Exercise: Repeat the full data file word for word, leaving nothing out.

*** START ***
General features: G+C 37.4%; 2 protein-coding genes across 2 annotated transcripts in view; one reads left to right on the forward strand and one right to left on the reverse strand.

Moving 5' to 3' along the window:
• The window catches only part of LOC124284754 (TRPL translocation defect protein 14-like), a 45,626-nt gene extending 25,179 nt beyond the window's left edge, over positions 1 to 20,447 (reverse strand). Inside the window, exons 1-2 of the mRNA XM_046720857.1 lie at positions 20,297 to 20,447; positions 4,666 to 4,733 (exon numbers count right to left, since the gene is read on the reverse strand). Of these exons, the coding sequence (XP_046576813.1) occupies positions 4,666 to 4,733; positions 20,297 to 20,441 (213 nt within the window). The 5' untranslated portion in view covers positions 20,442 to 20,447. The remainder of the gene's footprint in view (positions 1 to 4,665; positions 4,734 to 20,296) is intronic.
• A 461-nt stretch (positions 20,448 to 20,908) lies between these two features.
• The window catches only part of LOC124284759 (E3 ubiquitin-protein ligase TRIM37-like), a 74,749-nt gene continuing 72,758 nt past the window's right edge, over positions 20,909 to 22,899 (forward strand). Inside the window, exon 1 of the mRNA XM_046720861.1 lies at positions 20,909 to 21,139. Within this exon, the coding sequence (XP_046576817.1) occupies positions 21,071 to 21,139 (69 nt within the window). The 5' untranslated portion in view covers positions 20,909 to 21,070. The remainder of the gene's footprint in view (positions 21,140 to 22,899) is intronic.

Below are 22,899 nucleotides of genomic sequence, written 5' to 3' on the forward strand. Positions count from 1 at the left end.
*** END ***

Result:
General features: G+C 37.4%; 2 protein-coding genes across 2 annotated transcripts in view; one reads left to right on the forward strand and one right to left on the reverse strand.

Moving 5' to 3' along the window:
• The window catches only part of LOC124284754 (TRPL translocation defect protein 14-like), a 45,626-nt gene extending 25,179 nt beyond the window's left edge, over positions 1 to 20,447 (reverse strand). Inside the window, exons 1-2 of the mRNA XM_046720857.1 lie at positions 20,297 to 20,447; positions 4,666 to 4,733 (exon numbers count right to left, since the gene is read on the reverse strand). Of these exons, the coding sequence (XP_046576813.1) occupies positions 4,666 to 4,733; positions 20,297 to 20,441 (213 nt within the window). The 5' untranslated portion in view covers positions 20,442 to 20,447. The remainder of the gene's footprint in view (positions 1 to 4,665; positions 4,734 to 20,296) is intronic.
• A 461-nt stretch (positions 20,448 to 20,908) lies between these two features.
• The window catches only part of LOC124284759 (E3 ubiquitin-protein ligase TRIM37-like), a 74,749-nt gene continuing 72,758 nt past the window's right edge, over positions 20,909 to 22,899 (forward strand). Inside the window, exon 1 of the mRNA XM_046720861.1 lies at positions 20,909 to 21,139. Within this exon, the coding sequence (XP_046576817.1) occupies positions 21,071 to 21,139 (69 nt within the window). The 5' untranslated portion in view covers positions 20,909 to 21,070. The remainder of the gene's footprint in view (positions 21,140 to 22,899) is intronic.

Below are 22,899 nucleotides of genomic sequence, written 5' to 3' on the forward strand. Positions count from 1 at the left end.